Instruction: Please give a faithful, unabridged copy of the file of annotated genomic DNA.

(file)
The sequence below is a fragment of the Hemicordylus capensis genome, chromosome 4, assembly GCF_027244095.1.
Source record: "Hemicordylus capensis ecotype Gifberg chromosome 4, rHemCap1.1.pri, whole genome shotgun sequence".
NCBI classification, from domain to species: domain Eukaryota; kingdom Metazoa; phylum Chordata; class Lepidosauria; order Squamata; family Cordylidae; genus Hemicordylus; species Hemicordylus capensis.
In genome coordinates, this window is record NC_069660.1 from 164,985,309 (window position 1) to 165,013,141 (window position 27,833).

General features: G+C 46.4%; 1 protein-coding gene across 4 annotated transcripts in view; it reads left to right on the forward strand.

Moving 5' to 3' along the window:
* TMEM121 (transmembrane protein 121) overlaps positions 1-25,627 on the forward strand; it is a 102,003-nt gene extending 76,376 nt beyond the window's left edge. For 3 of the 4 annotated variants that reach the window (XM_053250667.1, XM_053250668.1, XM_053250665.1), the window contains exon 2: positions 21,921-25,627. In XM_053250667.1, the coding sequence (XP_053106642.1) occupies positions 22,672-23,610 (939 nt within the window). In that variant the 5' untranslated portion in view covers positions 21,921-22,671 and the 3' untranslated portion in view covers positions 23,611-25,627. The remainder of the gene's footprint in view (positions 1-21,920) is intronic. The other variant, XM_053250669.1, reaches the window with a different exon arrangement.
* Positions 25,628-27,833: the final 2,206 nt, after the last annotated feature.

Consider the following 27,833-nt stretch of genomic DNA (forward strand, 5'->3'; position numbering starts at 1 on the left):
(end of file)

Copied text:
The sequence below is a fragment of the Hemicordylus capensis genome, chromosome 4, assembly GCF_027244095.1.
Source record: "Hemicordylus capensis ecotype Gifberg chromosome 4, rHemCap1.1.pri, whole genome shotgun sequence".
NCBI classification, from domain to species: domain Eukaryota; kingdom Metazoa; phylum Chordata; class Lepidosauria; order Squamata; family Cordylidae; genus Hemicordylus; species Hemicordylus capensis.
In genome coordinates, this window is record NC_069660.1 from 164,985,309 (window position 1) to 165,013,141 (window position 27,833).

General features: G+C 46.4%; 1 protein-coding gene across 4 annotated transcripts in view; it reads left to right on the forward strand.

Moving 5' to 3' along the window:
* TMEM121 (transmembrane protein 121) overlaps positions 1-25,627 on the forward strand; it is a 102,003-nt gene extending 76,376 nt beyond the window's left edge. For 3 of the 4 annotated variants that reach the window (XM_053250667.1, XM_053250668.1, XM_053250665.1), the window contains exon 2: positions 21,921-25,627. In XM_053250667.1, the coding sequence (XP_053106642.1) occupies positions 22,672-23,610 (939 nt within the window). In that variant the 5' untranslated portion in view covers positions 21,921-22,671 and the 3' untranslated portion in view covers positions 23,611-25,627. The remainder of the gene's footprint in view (positions 1-21,920) is intronic. The other variant, XM_053250669.1, reaches the window with a different exon arrangement.
* Positions 25,628-27,833: the final 2,206 nt, after the last annotated feature.

Consider the following 27,833-nt stretch of genomic DNA (forward strand, 5'->3'; position numbering starts at 1 on the left):